Nursing Skills for Resume Building: How DNPs Translate Evidence into Practice

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The demands of the nursing profession extend far beyond patient care. Nurses must be leaders, researchers, advocates, and lifelong students who are eager to learn new ways to promote the health and wellness of the people in their communities. A successful career in nursing requires a dynamic and broad skill set, particularly when nurses pursue an advanced health care specialty or management role. An effective way to acquire such capabilities is by earning a Doctor of Nursing Practice (DNP).

Essential Skills for the Nursing Profession

Nursing, like health care itself, evolves continually in response to technological advances, medical breakthroughs, and regulatory changes. Nurses need to recognize and adapt to these changes in a way that enables them to deliver quality care and have a positive impact on their patients’ health.

The following six skills are key to successfully navigating the DNP curriculum and pursuing a career in advanced nursing practice.

Advanced Health Assessment

A key component of the DNP curriculum is advanced health assessment, which has traditionally focused on physical examinations of patients. However, graduate nursing programs are increasingly preparing nurse practitioner (NP) students to provide more specialized types of care for subsets of the patient population, such as children and pregnant women. The Advanced Health Assessment course in Regis College’s BSN to DNP program, for example, offers students a choice of five specialties: pediatrics, family, psychiatric mental health, women’s health, and adult geriatrics. Even in states that require NPs to work in collaboration with a physician, advanced health assessment skills enable nurses to provide valuable feedback and help develop a complete patient care strategy.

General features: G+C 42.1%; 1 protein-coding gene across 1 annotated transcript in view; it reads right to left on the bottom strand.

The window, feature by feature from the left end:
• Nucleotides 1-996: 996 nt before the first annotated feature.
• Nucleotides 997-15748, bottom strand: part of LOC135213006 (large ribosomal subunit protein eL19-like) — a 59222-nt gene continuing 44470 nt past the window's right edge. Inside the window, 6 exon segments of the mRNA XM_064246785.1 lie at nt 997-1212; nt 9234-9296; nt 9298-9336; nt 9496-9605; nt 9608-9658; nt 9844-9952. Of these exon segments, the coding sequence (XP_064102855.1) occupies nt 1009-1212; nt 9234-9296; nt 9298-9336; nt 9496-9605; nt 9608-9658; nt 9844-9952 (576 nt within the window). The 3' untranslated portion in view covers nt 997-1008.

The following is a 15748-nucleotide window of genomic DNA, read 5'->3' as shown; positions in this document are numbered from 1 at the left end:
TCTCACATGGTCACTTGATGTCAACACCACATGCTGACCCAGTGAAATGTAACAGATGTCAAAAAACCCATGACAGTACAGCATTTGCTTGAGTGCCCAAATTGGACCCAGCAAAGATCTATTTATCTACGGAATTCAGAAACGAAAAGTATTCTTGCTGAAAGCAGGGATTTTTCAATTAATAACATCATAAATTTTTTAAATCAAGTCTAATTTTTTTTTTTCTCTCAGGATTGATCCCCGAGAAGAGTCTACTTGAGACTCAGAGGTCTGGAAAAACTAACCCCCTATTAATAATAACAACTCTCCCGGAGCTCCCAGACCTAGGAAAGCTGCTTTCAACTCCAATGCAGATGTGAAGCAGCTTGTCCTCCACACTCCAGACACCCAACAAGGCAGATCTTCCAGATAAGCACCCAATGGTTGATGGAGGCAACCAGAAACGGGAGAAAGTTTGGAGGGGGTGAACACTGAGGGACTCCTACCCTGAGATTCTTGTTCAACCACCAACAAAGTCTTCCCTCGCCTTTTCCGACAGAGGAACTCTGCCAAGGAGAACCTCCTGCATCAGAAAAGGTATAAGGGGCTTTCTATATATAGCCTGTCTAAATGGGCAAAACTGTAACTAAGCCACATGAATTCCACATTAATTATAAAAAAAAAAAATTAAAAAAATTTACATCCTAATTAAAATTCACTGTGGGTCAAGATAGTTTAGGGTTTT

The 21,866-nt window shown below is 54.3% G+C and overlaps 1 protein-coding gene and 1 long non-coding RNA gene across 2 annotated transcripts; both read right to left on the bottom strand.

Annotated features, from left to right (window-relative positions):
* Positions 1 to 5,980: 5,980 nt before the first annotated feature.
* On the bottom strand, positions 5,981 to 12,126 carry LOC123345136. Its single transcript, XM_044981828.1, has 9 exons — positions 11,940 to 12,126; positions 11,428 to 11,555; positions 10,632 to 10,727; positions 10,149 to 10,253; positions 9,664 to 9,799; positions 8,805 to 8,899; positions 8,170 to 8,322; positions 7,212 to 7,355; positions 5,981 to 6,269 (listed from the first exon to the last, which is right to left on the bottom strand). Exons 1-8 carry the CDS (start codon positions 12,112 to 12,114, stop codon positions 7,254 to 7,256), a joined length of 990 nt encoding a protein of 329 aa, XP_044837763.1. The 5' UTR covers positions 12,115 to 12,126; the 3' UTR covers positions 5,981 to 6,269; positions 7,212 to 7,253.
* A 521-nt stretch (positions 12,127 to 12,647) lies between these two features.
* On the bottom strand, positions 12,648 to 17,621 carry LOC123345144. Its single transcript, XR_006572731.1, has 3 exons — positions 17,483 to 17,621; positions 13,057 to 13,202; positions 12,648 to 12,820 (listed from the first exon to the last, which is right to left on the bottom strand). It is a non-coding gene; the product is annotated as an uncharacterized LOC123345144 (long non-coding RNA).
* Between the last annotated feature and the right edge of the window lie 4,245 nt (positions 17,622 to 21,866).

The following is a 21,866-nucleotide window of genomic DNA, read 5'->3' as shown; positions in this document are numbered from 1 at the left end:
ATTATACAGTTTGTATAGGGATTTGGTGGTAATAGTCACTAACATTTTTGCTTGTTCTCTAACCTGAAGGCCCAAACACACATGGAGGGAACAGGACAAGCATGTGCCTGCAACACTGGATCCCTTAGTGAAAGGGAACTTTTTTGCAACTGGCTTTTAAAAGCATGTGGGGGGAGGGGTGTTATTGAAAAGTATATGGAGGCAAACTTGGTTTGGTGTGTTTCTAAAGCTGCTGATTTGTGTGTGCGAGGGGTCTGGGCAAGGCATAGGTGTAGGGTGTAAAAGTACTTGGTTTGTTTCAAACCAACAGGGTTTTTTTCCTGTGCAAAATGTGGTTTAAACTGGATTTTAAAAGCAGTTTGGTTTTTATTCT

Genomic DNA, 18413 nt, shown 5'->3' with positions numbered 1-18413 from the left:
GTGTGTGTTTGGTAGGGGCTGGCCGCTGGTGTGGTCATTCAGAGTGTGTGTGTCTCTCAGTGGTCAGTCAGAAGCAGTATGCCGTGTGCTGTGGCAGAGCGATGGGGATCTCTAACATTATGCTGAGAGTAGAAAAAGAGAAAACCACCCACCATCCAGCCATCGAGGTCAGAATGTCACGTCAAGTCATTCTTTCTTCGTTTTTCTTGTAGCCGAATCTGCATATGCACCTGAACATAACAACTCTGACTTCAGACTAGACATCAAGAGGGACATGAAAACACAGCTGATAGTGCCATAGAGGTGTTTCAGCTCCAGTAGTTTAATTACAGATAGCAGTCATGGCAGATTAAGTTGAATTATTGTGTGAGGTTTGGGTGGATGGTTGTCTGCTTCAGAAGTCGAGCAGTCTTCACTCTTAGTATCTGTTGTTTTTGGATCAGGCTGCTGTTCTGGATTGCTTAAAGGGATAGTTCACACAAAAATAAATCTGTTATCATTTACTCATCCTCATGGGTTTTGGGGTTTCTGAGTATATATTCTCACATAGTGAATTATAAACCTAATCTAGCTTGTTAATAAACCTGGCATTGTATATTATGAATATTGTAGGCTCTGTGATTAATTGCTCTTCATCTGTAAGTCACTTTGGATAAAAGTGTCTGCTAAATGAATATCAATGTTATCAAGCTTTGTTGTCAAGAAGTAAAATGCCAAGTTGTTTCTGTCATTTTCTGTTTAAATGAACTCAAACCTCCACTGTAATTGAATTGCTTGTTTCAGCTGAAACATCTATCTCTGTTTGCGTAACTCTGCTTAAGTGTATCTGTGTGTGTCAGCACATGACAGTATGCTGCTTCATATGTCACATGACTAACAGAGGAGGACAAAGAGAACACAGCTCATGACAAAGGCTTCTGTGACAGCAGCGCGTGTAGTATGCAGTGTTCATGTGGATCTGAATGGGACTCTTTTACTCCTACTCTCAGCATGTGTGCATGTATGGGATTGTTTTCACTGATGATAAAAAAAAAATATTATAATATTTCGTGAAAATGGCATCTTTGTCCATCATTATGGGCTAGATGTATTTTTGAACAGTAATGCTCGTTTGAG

All nurses benefit from developing leadership skills because all nursing positions entail interacting with and motivating other health professionals, particularly students and assistants. Advanced practice nurses in management positions depend on their leadership abilities to ensure the success of their departments and staffs, as well as positive patient outcomes. Regis College’s BSN to DNP curriculum includes several courses designed to enhance a nurse’s leadership skills, including Concepts in Nursing Leadership and Regulatory Issues in Nursing Leadership.

Evidence-Based Research

In recent years, the nursing profession has been at the forefront of applying new medical knowledge in clinical settings. Evidence-based research is transforming the way nurses function as members of health care teams whose common goal is to improve performance and health outcomes. DNP programs prepare nurses for lead roles in health care teams that put the latest medical discoveries into practice at the front lines of patient care. The DNP curriculum at Regis College features two courses in evidence-based research and practice: Advanced Research Methods for Evidence-Based Practice (EBP) and Informatics in Health Care, Clinical Seminars, and Scholarly DNP Projects.

Technical Proficiency

Innovation has become a key attribute of successful nursing practice, particularly as a way to address the increasing complexity of health care systems and procedures. All nursing positions now require the ability to devise creative technical solutions to unique and unanticipated problems. Instilling this spirit of technical innovation in nursing staffs will be an increasingly important duty for nurse managers and nursing leaders. The DNP program at Regis College features courses designed to promote innovation in various health care settings. Among these courses are Epidemiology/Biostatistics, Advanced Pathophysiology, and Advanced Pharmacology.